UAIS United The student news site of Utica Academy for International Studies Wed, 04 Mar 2020 15:18:41 +0000 en-US hourly 1 Who Let the Dogs Out? Wed, 04 Mar 2020 15:18:41 +0000 As of recent, there has been a heavy push towards methods for better mental health. One of the ways to balance out mental health with the stresses of everyday life is with the help of a well-trained furry companion. The role of therapy dogs is to react and respond to people and their environment, under the guidance and direction of their owner. For example, an individual might be encouraged to gently pat or talk to the dog to teach sensitive touch and help them be calm.  

A school frequently making the list of most academically challenging high schools according to The Washington Post, it is no wonder UAIS creates an environment able to produce stressing situations. In addition to talking with the AMES advisor or school counselor, therapy dogs could provide another option to assist students in dealing with stress. With a real-life possibility of having therapy dogs in the building, it is time to test the waters and get the real thoughts and opinions of the UAIS students on therapy dogs.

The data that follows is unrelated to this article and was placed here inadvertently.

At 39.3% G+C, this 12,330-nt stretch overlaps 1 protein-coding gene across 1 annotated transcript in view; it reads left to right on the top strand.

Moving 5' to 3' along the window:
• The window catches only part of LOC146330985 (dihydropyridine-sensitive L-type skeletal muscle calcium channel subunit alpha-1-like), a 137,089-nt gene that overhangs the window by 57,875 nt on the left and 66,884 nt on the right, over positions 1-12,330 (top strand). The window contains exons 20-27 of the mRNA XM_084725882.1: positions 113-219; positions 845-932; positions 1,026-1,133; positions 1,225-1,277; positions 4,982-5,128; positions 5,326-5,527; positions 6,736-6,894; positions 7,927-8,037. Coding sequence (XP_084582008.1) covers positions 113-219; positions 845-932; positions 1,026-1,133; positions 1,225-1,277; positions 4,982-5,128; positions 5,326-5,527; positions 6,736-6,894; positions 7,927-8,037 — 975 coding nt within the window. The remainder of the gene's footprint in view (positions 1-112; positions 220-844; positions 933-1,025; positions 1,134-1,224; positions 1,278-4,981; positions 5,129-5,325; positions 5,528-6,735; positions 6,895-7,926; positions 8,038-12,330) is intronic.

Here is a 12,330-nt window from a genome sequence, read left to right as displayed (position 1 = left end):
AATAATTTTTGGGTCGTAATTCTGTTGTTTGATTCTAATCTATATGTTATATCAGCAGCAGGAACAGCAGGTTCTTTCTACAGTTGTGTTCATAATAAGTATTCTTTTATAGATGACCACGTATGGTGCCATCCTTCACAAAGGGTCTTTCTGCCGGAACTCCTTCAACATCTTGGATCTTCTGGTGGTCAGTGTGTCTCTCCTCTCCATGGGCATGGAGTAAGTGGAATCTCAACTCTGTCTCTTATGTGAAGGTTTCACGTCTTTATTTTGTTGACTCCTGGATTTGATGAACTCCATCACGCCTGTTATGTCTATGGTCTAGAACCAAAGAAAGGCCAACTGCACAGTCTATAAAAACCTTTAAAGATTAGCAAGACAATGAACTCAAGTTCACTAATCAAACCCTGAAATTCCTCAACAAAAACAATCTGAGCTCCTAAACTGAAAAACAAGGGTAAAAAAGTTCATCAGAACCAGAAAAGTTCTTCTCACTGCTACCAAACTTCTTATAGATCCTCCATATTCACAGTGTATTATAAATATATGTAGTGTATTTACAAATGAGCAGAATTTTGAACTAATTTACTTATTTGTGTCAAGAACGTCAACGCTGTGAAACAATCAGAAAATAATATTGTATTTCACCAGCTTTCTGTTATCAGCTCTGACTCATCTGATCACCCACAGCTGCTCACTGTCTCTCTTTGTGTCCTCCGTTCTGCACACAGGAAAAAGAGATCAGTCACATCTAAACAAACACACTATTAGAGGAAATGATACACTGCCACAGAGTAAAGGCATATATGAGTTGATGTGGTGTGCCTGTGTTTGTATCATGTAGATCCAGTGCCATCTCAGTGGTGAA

Starting off with the basics, students were asked to share their opinion on therapy dogs. The consensus of the students selected was that therapy dogs would be a helpful addition to the schoolSenior Emily Bennett noted, “I think therapy dogs are very helpful and a good addition to any person who needs one. I know people who have been helped by therapy dogs.’’ Specifically, for UAIS a therapy dog would make it easier to speak to advisors and counselors for students struggling to communicate their emotions  

When asked if they would bring a therapy dog to school, it was a simple yeah as the answer by the students. 

In a perfect scenario therapy, dogs would be available for the whole week, however, it is more common for therapy dogs to be brought in for only one or two days a week. The question of which day of the week to bring in a therapy dog would be a decision the students need to make. From their answers, one can see the upperclassmen in the diploma program need their support more towards the middle of the week-a therapy dog helping them see the light of the awaiting weekend. While the underclassmen need a fuzzy buddy to aid them to trudge through the Monday morning back from the weekend.